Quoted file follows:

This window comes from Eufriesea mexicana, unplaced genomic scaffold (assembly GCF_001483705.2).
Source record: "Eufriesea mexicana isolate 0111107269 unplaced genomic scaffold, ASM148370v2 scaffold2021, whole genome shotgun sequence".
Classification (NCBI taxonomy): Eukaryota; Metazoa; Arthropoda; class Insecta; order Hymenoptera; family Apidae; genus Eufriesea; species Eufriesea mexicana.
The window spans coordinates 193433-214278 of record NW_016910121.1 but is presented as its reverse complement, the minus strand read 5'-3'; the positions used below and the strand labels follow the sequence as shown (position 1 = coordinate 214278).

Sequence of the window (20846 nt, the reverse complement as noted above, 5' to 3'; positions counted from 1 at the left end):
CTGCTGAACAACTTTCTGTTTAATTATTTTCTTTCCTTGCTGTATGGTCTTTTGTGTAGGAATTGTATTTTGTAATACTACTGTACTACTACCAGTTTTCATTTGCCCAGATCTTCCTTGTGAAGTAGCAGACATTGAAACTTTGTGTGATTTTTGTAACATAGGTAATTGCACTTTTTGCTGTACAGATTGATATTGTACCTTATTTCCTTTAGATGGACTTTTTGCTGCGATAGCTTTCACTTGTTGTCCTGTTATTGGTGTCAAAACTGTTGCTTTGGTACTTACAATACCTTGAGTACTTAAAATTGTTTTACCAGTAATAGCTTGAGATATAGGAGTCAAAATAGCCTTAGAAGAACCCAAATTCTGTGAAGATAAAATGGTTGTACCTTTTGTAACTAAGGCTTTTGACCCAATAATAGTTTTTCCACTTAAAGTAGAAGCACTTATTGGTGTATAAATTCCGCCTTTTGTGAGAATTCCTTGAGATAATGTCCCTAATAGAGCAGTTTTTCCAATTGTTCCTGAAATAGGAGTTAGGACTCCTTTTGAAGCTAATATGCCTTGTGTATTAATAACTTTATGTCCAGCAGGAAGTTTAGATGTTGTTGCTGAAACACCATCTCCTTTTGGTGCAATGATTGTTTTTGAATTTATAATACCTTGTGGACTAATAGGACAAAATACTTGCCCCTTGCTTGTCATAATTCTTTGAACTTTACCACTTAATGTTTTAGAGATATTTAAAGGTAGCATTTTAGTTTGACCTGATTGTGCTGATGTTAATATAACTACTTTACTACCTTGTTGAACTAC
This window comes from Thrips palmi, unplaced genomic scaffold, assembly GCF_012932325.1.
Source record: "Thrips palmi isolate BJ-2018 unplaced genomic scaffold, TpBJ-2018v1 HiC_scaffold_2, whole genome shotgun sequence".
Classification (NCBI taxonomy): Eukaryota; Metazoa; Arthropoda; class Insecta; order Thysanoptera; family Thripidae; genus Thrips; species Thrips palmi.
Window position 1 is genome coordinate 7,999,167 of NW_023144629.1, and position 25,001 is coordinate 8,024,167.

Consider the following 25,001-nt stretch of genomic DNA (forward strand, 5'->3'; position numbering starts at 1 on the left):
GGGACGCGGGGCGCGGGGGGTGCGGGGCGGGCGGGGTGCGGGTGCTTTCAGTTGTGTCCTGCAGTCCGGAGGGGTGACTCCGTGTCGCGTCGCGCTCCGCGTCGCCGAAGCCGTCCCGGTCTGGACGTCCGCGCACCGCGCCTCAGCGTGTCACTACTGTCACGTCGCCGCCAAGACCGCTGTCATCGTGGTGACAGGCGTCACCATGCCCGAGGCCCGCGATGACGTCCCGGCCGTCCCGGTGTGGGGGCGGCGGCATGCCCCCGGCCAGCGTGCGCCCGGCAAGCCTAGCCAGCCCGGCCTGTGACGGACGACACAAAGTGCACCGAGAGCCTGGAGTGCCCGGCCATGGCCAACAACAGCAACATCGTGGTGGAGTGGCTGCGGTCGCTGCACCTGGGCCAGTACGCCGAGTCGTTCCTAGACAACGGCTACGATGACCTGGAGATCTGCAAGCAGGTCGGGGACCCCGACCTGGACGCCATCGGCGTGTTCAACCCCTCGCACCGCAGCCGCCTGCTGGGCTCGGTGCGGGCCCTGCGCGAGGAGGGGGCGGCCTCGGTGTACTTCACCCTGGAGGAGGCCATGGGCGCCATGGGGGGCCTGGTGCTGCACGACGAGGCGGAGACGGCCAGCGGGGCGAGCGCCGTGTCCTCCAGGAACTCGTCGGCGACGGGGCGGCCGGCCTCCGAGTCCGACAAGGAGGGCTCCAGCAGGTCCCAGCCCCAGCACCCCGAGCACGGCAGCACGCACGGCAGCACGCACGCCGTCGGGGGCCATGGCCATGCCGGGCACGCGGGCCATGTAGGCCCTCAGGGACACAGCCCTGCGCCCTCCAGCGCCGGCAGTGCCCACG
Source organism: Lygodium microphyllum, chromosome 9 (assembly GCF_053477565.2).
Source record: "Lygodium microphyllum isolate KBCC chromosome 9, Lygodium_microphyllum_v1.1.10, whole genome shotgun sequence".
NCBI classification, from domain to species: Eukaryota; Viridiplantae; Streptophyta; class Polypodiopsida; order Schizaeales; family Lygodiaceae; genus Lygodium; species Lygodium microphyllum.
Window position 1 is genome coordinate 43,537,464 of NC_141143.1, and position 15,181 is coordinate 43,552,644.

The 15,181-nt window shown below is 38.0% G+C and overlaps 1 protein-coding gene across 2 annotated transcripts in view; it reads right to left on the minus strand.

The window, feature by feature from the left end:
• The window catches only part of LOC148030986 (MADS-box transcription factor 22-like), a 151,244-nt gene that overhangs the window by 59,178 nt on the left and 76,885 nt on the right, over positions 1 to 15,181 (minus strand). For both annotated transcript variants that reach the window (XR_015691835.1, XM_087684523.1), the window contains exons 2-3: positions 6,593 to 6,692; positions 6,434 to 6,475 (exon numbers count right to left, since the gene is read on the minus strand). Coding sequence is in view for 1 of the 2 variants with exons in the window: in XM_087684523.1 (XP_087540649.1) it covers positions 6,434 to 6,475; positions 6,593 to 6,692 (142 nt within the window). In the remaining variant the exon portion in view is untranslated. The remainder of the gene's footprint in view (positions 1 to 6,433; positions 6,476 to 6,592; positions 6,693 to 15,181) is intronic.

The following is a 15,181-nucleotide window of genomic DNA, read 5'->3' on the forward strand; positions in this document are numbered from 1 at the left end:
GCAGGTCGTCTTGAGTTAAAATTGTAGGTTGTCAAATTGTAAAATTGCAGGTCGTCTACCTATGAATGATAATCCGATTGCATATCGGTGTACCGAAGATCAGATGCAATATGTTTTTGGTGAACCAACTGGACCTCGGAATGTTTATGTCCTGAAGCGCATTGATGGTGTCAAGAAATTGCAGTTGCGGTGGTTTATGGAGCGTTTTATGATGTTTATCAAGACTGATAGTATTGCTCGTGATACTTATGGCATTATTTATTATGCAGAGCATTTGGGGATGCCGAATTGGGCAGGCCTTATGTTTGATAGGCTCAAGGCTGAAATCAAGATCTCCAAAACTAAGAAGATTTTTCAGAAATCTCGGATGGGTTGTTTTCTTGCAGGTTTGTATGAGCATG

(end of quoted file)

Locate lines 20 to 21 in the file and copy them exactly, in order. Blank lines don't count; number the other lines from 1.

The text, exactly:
The following is a 15,181-nucleotide window of genomic DNA, read 5'->3' on the forward strand; positions in this document are numbered from 1 at the left end:
GCAGGTCGTCTTGAGTTAAAATTGTAGGTTGTCAAATTGTAAAATTGCAGGTCGTCTACCTATGAATGATAATCCGATTGCATATCGGTGTACCGAAGATCAGATGCAATATGTTTTTGGTGAACCAACTGGACCTCGGAATGTTTATGTCCTGAAGCGCATTGATGGTGTCAAGAAATTGCAGTTGCGGTGGTTTATGGAGCGTTTTATGATGTTTATCAAGACTGATAGTATTGCTCGTGATACTTATGGCATTATTTATTATGCAGAGCATTTGGGGATGCCGAATTGGGCAGGCCTTATGTTTGATAGGCTCAAGGCTGAAATCAAGATCTCCAAAACTAAGAAGATTTTTCAGAAATCTCGGATGGGTTGTTTTCTTGCAGGTTTGTATGAGCATG